Manchester: The City Years

Kirkmanshulme Cricket Club


The original pitch was clearly not appropriate for a side keen to develop, and so St. Mark''s moved to a more appropriate playing surface at the Kirkmanshulme Cricket Club ground. This was positioned on the southern side of Hyde Road on Redgate Lane, close to the St. Mark''s Church Hall, and the ground gave the side terrific opportunities. This was a five acre site and had a pavilion in one corner of the ground. Sure there were no facilities for spectators, however this really was a major improvement.

The ground was next to Tank Row where Edward Kitchen – a key player and committee member – was known to live in 1881. It is believed Kitchen encouraged the move.

At the cricket ground, the club are known to have played five games out of twelve matches that season, including the club's first home meeting with Newton Heath (present day Manchester United) on 4th March 1882. This attracted an attendance of around 5,000 – some 2,000 more than the away fixture the previous November - with these spectators positioned along the touchline, stood on the outer edges of the cricket pitch. It seems incredible that somewhere in the region of a sixth of Gorton's population at the time would have been able to attend a game which, at that point, was not regarded as a 'derby' or an important fixture whatsoever. However, it is clear that football was gaining popularity all the time and St. Mark''s, because of their roots and the work of Beastow, Goodbehere, and Anna Connell were a very worthy cause to support.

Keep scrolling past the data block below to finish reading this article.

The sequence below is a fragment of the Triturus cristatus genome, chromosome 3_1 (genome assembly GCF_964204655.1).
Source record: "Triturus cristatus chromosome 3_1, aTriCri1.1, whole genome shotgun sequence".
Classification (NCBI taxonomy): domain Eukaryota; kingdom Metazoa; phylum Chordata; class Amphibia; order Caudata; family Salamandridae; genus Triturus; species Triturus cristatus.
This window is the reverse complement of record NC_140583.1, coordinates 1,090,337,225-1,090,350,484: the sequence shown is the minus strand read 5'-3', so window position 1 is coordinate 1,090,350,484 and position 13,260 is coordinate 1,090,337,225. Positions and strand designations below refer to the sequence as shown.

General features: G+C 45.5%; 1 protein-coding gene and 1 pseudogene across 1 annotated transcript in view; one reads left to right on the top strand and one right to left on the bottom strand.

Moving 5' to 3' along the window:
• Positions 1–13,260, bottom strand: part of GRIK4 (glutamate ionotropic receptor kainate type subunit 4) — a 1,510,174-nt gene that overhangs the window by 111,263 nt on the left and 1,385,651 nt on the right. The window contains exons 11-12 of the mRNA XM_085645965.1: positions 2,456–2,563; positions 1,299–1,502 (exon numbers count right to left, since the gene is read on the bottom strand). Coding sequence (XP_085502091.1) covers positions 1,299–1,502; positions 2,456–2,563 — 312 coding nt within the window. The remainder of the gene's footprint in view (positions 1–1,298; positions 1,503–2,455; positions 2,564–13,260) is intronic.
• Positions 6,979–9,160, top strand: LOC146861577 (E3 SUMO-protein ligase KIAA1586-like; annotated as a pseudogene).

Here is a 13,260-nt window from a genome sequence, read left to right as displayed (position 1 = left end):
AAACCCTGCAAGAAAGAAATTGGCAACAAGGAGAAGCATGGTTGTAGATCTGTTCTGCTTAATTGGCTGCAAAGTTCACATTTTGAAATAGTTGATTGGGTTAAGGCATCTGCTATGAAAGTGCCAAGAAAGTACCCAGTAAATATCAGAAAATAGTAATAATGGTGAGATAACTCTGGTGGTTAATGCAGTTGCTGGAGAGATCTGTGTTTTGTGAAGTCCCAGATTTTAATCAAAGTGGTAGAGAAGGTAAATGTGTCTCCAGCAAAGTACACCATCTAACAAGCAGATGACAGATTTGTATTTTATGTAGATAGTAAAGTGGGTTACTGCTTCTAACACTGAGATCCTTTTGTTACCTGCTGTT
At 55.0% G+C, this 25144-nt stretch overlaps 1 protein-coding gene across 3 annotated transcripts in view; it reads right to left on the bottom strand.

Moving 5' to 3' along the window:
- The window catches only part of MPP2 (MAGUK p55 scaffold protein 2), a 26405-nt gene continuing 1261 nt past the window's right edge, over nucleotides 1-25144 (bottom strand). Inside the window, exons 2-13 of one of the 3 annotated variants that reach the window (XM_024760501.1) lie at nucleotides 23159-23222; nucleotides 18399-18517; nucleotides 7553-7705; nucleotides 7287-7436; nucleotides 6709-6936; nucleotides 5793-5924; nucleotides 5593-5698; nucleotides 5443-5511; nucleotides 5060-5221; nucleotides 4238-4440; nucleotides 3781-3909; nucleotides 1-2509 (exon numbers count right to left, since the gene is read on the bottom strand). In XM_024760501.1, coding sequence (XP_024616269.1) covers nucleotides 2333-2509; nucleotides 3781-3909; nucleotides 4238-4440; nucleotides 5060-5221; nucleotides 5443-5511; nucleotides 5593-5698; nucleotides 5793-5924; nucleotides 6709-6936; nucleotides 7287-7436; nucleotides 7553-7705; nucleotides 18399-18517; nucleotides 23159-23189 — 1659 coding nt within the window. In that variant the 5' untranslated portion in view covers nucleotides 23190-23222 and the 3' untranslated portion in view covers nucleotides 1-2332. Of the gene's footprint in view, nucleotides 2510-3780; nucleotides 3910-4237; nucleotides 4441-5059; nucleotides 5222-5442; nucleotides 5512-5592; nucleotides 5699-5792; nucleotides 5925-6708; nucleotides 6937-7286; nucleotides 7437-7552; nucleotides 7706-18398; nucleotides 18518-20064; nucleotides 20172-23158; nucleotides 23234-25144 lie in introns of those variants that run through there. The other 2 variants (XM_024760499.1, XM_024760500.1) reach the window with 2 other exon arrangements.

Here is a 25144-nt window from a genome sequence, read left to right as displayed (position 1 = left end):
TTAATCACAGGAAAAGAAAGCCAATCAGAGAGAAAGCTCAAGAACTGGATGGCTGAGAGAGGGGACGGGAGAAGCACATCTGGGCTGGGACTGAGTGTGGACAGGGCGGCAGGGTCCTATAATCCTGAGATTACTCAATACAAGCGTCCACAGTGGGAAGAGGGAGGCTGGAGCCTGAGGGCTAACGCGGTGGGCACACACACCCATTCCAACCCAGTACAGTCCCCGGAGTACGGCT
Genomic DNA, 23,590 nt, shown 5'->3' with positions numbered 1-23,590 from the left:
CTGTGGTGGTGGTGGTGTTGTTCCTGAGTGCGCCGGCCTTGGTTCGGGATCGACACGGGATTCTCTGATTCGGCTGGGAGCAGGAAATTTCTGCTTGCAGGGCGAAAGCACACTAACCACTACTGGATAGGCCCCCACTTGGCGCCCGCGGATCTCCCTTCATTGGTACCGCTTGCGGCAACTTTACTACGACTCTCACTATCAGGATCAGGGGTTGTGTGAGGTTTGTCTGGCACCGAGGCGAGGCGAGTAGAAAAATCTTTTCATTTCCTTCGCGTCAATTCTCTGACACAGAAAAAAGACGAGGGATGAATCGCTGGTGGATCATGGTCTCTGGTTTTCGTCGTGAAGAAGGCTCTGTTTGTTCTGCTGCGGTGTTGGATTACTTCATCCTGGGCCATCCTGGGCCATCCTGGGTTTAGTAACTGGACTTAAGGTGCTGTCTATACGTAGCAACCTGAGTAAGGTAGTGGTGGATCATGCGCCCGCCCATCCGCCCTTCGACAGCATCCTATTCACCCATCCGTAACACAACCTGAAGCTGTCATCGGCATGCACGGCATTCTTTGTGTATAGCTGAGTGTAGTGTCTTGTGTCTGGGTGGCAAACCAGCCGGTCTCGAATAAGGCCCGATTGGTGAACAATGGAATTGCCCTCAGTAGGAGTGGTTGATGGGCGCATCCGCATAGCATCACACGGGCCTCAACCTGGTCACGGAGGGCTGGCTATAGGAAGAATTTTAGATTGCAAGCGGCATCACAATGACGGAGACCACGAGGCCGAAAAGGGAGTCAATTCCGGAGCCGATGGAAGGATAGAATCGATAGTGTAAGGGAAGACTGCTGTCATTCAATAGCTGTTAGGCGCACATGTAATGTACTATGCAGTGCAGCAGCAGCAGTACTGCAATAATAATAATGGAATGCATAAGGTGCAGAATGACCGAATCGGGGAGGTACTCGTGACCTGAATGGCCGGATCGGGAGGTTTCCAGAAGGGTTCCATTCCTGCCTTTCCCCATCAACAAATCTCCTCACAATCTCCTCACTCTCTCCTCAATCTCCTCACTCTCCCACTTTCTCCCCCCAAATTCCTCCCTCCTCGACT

St. Mark''s overturned Newton Heath 2-1. Gorton had managed to take the lead as early as the eighth minute, and then had to hold off the Heathens who had been awarded a couple of consecutive corners. The second actually lead to Gorton's second goal. J. Collinge obtained possession in front of the Gorton goal then proceeded to run the full length of the pitch, before sending the ball flying between the Heathens' posts amid loud cheering. The score remained 2-0 until late in the game when, according to reports, the Heathens baffled the home 'keeper Kitchen by performing several good passes before the ball entered the goal. Exactly how baffled Kitchen was is unclear.

At the end of the season the Kirkmanshulme C.C. asked the footballers to find another ground as their playing surface had been badly damaged, or at least they felt that it was no longer the perfect pitch you would expect for a gentlemanly game of cricket. Maybe the damage had been caused by the large attendance at the Newton Heath game, West Gorton's last at the Cricket ground, or maybe it was simply because of the general wear and tear on the pitch, who knows. It is highly possible some cricket officials were concerned that the football club was becoming more popular than the long established cricket club.

Eventually the cricket club disappeared as the area became more industrial and the popularity of the neighbouring Belle Vue Pleasure Gardens increased. During the 1980s the site became derelict and today is still mainly in the same state, although the ring road, which ultimately leads to the City Of Manchester Stadium, cuts through the site as it makes its way from Longsight, across Redgate Lane, and on to Hyde Road.

All history and statistical material has been produced based on the research and writing of Manchester football historian Gary James ( It is maintained by Ric Turner & Gary James. All text remains the copyright of the original contributors.

Gary's book, Manchester - the City Years: Tracing the Story of Manchester City from the 1860s to the Modern Day, is available to order on Amazon.